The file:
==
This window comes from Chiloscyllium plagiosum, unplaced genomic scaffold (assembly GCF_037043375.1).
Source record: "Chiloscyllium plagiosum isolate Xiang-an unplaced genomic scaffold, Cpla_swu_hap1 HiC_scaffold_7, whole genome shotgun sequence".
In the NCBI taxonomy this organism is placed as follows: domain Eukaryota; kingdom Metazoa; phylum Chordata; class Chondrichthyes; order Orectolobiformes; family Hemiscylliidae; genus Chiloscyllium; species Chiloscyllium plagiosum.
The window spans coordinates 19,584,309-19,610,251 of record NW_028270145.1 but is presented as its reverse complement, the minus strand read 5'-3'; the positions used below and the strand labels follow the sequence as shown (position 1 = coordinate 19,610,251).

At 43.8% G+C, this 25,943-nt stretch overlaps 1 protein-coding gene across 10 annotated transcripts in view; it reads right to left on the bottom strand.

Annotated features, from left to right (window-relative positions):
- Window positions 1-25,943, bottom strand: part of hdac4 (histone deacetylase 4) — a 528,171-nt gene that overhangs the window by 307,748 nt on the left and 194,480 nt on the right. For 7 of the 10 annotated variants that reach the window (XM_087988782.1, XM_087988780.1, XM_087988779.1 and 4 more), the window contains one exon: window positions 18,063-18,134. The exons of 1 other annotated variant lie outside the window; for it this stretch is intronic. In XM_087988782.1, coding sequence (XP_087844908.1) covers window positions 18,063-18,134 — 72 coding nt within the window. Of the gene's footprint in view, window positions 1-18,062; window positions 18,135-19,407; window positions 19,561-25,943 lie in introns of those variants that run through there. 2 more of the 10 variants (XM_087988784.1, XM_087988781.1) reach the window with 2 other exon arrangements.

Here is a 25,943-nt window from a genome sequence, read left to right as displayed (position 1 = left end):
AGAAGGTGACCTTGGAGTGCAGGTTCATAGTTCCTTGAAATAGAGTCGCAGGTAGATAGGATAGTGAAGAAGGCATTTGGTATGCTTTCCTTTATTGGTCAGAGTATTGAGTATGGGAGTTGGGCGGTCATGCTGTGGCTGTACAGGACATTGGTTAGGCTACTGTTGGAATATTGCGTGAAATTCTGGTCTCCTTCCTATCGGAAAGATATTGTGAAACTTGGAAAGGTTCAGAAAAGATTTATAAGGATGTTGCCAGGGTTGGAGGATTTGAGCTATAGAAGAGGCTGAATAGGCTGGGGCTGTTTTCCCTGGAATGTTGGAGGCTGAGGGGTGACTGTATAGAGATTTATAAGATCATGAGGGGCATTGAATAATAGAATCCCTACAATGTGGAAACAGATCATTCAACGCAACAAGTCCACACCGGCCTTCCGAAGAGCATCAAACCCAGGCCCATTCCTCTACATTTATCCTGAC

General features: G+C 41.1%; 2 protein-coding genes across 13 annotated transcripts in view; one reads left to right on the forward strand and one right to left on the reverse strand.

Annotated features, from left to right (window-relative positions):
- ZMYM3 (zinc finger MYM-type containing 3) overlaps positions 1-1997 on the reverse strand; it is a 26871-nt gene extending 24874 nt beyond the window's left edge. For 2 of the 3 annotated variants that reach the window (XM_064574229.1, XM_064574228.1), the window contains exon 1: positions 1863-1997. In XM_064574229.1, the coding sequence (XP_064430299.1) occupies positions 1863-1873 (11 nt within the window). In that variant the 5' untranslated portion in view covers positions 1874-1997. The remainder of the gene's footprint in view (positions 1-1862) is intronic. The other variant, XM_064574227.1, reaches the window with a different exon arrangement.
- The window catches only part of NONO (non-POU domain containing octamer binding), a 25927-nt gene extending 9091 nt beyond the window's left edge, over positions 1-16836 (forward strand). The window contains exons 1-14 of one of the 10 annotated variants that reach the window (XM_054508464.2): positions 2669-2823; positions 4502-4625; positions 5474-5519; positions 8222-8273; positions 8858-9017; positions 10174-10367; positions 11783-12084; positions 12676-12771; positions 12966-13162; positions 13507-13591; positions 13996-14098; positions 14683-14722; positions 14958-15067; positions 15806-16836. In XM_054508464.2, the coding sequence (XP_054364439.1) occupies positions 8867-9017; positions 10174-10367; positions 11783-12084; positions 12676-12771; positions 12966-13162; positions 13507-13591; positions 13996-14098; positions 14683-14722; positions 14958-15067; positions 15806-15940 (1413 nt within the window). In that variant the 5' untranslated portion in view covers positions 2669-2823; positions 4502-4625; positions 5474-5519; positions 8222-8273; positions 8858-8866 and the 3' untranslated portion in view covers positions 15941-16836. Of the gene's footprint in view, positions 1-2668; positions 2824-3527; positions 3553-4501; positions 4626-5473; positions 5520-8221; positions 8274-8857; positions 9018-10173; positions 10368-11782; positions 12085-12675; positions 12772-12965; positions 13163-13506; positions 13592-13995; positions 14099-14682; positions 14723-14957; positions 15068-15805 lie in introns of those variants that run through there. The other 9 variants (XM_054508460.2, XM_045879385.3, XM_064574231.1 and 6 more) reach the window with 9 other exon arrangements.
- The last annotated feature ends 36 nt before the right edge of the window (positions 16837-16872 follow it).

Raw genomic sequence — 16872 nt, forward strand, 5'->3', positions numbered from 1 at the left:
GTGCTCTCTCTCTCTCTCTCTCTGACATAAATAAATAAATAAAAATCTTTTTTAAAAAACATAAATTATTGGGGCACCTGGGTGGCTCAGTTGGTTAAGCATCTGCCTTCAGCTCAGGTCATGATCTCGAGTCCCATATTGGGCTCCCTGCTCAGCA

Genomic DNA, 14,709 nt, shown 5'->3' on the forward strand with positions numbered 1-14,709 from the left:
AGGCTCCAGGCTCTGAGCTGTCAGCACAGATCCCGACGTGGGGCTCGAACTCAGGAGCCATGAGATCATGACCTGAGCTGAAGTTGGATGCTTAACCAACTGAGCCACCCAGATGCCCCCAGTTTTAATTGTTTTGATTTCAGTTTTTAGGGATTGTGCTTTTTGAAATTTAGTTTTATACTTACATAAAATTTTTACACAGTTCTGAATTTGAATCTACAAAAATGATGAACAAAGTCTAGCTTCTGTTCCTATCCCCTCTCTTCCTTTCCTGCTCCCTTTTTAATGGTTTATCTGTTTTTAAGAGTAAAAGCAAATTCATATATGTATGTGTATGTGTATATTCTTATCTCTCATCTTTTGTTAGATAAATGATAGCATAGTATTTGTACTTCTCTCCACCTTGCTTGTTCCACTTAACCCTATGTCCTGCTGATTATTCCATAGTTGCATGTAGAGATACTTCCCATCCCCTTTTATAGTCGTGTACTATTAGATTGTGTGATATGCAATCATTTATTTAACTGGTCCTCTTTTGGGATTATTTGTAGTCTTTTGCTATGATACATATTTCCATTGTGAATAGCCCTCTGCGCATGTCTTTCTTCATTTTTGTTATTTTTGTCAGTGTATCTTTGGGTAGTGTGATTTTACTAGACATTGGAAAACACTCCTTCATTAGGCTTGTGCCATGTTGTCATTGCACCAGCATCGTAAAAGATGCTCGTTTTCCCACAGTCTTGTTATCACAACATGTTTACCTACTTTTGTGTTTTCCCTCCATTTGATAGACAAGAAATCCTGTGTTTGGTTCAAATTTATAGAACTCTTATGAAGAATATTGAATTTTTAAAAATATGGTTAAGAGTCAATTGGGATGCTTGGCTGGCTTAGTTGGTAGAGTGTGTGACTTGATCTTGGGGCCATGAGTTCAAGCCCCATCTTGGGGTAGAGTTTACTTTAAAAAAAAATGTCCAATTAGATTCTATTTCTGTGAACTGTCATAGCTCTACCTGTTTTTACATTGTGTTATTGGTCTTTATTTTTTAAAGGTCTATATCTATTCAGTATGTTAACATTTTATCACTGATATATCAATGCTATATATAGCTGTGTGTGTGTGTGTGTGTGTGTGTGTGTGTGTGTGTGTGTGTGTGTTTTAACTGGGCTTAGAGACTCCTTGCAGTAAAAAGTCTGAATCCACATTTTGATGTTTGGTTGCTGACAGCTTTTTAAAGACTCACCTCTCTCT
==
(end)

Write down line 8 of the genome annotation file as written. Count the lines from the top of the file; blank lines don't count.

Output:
Here is a 25,943-nt window from a genome sequence, read left to right as displayed (position 1 = left end):